30 June 2011

sounds good, looks good, feels good too

Way back when Boo-Boo's still had the 3-for-a-dollar box going on, I bought a self-titled CD by this band called Sally.

I picked it up because I was intrigued by the cover art, but - cheapskate that I am - I only bought it because the song names - "Candy eat baby," "Silver, is grey," "The bread with the soup was astounding" - were so damn fresh.

It certainly added a new element to long ride home with my best friend, her older brother, and their mom.

The best bands, it seems, always have a girl bassist. I'm thinking explicitly of the Talking Heads.

Tina Weymouth. God.

Sally is super moody, bassy and shoegazey, with impeccable pacing.

This music is the only thing that feels good in me right now as I'm immobilized with a respiratory infection.

Some summer.

No, really, actually, it's beautiful.

It was seventy-five degrees today and and I'm a stone's throw from the ocean and if there was Bingo for swallow poop on rural property I would be winning mad hard.

"Sedate me" is totally my favorite track right now.

I refuse to take NyQuil, but I am, to my mother's relief, on antibiotics.

So, in the midst of all this mooning about, imagine my delight when I find Sally released a second/last album in 2009.

"Sunday" sounds like the love-child Sonic Youth and Fugazi never had.

It's not the fever that's making me shiver, I swear.

19 June 2011

notes on replacing a broken shifter cable on your 10-speed

- make sure you have replacement cable
- make sure you have appropriate cable housing
- use a little wrench to loosen bolt that holds cable in place
- pull out old cable
- feed in new cable, grease it where it will be covered by housing
- replace housing
- make sure you have that silver cap that sits in the cable stop
- feed the cable through the lower cable housing and wrap around    bottom derailer (move shift lever to highest gear)
- tighten bolt that clamps cable in derailer, pull cable tight and lock    down bolt
- trip extra cable with wire clippers
- test ride bike


A gnarly hill and marine climate wreaked some havoc on my vintage Schwinn, but Fortuna is in fine shape now.

16 June 2011

talking about the weather

After many hours writing, revising and re-revising poems, putting together a manuscript, picking a typeface, setting type in the press, designing my book and finally printing it, I could see the light at the end of the tunnel when it was time to fold the pages into two signatures and sew them together. I used a simple pamphlet stitch to sew one signature of three pages to the other of four pages.

Never having bound a book before I set out to make this one, seeing my book take shape as an entity of its own had a gratifying quality as mystical as trigonometry about it. The magic that unfolded when a single piece of waxed string threaded through three tiny holes tied the first copy of concept together was so beautiful that I almost teared up before leaping up from the table in excitement to poke the holes in the remaining twenty-four copies. Then I had to sit back down for stability.

The last step was to insert the bound work into carefully folded and scored covers, each of which I hand-painted individually with the book's title and my name. Talking About The Weather is an edition of twenty-five in which each copy is as different as its recipient.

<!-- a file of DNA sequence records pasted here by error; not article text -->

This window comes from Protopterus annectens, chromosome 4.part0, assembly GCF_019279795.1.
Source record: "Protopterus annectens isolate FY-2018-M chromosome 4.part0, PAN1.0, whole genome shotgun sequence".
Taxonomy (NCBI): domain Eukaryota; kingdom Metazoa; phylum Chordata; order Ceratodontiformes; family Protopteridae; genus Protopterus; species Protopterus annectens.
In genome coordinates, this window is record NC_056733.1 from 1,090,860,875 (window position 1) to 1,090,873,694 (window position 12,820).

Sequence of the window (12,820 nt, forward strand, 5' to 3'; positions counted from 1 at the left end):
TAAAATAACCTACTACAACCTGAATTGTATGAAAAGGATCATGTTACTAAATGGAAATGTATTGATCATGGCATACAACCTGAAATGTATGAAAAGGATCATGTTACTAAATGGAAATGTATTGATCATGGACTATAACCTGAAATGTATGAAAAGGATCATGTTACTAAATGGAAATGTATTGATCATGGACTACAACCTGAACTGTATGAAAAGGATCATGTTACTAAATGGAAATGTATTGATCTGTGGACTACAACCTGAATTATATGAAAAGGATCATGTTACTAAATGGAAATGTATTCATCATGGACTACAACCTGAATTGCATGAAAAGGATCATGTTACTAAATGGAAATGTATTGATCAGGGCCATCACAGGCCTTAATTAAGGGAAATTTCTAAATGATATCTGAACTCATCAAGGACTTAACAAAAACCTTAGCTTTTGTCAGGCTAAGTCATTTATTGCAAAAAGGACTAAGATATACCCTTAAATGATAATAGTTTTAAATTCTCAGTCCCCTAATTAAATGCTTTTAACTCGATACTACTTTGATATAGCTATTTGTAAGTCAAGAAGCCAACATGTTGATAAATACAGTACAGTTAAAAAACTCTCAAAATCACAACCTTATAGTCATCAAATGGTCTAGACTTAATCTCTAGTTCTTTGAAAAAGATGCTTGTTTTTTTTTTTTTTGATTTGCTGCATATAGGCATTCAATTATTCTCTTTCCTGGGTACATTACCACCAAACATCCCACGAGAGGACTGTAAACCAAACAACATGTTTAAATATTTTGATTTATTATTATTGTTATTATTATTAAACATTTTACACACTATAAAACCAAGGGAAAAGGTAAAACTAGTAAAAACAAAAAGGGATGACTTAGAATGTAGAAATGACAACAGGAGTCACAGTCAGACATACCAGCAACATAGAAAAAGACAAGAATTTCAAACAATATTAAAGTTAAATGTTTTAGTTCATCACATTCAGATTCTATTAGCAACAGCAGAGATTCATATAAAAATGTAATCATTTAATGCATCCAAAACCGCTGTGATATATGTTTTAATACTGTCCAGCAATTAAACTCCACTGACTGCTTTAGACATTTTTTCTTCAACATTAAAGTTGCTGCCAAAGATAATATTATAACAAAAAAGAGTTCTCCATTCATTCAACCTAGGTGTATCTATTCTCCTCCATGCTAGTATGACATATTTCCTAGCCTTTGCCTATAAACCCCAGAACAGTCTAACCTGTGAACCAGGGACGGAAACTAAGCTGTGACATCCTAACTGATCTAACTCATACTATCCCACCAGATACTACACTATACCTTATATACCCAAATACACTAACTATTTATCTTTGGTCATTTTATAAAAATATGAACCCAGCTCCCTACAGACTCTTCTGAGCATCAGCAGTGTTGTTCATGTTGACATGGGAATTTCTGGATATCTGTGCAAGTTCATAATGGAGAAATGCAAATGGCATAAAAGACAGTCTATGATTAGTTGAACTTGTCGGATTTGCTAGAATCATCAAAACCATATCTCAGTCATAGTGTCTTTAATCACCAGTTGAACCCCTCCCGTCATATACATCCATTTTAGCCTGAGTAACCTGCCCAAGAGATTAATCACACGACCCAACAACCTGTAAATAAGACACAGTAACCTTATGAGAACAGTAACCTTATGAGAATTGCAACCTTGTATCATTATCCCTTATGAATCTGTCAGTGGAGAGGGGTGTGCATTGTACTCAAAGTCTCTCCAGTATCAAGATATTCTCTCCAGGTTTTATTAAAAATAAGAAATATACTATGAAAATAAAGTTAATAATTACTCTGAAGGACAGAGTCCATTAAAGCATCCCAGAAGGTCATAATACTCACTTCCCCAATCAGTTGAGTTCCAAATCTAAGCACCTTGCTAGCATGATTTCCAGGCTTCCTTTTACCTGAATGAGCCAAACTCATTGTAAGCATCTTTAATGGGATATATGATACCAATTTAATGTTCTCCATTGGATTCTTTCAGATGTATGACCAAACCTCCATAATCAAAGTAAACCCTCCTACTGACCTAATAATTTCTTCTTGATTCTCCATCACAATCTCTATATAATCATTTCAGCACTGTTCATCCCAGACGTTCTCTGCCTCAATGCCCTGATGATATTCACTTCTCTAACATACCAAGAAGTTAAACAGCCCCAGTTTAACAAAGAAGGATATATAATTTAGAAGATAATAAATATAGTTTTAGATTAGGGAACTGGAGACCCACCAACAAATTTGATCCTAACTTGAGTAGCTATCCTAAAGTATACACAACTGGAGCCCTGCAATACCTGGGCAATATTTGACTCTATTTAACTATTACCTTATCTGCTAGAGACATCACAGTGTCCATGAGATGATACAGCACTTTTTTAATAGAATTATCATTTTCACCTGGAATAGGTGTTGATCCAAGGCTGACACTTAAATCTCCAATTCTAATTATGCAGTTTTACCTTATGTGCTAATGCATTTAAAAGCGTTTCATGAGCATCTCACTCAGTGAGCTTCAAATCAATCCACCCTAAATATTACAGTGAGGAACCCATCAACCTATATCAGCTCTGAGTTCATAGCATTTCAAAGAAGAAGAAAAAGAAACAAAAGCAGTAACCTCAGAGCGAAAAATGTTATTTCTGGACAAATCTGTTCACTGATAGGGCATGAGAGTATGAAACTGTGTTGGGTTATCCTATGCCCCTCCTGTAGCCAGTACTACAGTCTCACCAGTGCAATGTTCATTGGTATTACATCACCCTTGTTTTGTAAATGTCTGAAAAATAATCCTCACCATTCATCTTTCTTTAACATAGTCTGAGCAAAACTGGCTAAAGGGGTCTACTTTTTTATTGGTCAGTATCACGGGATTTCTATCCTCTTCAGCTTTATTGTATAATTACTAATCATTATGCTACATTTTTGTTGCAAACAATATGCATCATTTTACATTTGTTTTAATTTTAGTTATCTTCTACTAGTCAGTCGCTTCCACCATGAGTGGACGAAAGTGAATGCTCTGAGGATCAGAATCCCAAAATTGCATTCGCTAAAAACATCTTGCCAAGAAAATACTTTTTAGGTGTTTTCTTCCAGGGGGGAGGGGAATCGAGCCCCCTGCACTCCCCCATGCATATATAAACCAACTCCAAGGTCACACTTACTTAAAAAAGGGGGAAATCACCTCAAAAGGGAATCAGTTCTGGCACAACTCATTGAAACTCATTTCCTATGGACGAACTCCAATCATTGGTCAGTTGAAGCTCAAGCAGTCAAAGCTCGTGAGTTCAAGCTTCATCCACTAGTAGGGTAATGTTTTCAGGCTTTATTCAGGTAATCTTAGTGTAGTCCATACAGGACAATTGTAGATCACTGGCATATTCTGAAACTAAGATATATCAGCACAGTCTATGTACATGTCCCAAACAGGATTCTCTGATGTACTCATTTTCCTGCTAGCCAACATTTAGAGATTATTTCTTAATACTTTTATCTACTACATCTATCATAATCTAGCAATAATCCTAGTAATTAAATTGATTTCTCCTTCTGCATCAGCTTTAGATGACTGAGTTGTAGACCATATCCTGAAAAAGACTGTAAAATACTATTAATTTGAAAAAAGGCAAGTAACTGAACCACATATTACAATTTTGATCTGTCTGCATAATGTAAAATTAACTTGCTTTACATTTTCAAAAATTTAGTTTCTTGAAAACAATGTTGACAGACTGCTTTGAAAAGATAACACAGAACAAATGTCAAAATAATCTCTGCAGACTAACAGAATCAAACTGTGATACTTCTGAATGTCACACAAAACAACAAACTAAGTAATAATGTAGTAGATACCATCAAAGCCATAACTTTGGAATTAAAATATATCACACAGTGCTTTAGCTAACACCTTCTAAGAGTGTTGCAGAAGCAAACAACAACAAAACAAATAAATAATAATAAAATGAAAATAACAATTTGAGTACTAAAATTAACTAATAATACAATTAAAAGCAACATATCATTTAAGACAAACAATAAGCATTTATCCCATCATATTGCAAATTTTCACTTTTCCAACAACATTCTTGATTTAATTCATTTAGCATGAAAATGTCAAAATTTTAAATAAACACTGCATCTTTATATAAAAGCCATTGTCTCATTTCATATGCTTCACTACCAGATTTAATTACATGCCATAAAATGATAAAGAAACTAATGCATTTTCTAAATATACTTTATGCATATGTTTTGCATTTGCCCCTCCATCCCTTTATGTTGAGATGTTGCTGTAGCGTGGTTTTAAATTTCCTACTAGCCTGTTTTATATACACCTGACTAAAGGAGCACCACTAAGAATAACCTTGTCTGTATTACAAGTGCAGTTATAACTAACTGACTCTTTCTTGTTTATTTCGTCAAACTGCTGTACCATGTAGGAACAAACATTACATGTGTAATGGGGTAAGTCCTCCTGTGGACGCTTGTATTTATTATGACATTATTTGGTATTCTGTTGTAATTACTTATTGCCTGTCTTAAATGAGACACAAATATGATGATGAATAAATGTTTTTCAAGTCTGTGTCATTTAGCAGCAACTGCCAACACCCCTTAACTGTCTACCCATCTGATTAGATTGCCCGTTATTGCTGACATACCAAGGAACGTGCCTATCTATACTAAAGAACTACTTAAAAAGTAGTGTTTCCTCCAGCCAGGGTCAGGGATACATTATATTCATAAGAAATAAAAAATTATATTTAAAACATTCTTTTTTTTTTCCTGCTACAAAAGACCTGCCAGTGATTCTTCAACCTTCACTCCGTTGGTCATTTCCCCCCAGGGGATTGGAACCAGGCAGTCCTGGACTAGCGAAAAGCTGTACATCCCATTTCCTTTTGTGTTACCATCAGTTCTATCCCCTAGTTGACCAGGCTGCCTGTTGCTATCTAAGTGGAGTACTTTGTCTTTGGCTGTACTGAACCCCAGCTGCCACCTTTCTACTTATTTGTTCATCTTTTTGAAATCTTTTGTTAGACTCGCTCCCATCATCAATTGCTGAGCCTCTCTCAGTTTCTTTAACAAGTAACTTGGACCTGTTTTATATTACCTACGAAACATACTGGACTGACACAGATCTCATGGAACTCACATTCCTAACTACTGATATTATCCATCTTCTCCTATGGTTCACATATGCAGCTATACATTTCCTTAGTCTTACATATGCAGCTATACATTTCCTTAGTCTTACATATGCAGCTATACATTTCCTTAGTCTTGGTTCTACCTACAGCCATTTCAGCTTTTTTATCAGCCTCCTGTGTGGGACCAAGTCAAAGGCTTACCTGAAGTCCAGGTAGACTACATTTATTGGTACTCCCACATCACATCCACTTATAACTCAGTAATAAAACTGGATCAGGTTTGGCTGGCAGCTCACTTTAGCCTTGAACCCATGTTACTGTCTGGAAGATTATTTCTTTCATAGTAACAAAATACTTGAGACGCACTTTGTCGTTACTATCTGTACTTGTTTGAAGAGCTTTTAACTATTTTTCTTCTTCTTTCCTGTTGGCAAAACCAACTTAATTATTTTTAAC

14 June 2011

top three

Top Three: Drinks For Warm Days & Cool Nights

Here on the California coast, summer days can be temperate and warm, while nights tend to be chilly and foggy. Here are a few drinks to both refresh you in the sun and warm you in the dark.

1. Ginger Fizz
Grate about a tablespoon of ginger, or use a ginger tea bag. Pour just enough boiling water over it to submerge the ginger. Let steep for at least five minutes. Add ice cubes to glass. Fill glass with sparkling water. If you want it sweet, add honey to the hot water. Other possible garnishes include lemon, mint and basil.

2. Melonade
To make the lemonade that constitutes the foundation of this drink, heat four cups of water and one cup of sugar until sugar dissolves. Remove from heat; add lemon juice. Set aside 2 cups of lemondae to puree with 4 cups of chopped honeydew or canteloupe. Add the rest of the lemonde to the mix. Stir. Toast. Would be great with a little vodka.

3. Mexican Hot Cocoa
Heat a big cup of milk - or your preferred non-dairy alternative; I'm currently using almond milk - in a saucepan on the stove. Stir in 2 heaping tablespoons of cocoa powder. I prefer using unsweetened chocolate, and adding honey to sweeten it to my taste. Stir in a tablespoon of cinnamon. The more cinnamon you use, the goopier the cocoa gets. Perfect to sip from a spoon!

13 June 2011

one of the finest hat-wearing days of my young life

Anyone who knows me knows that I am a huge fan of wearing hats. For warmth, for fashion - whatever the occasion, I have a hat for it.

On Saturday, I was fortunate enough to be able to don a mortarboard - completely with 2011 tassel - to celebrate completing my undergraduate degree along with 311 other joyful, impatient, ready-for-it-to-all-be-over Kresge students at UCSC.


Hey, Mom, I did it! That's me waving in the front row.


Greeting the audience in Danish as part of Kresge's multilingual greeting.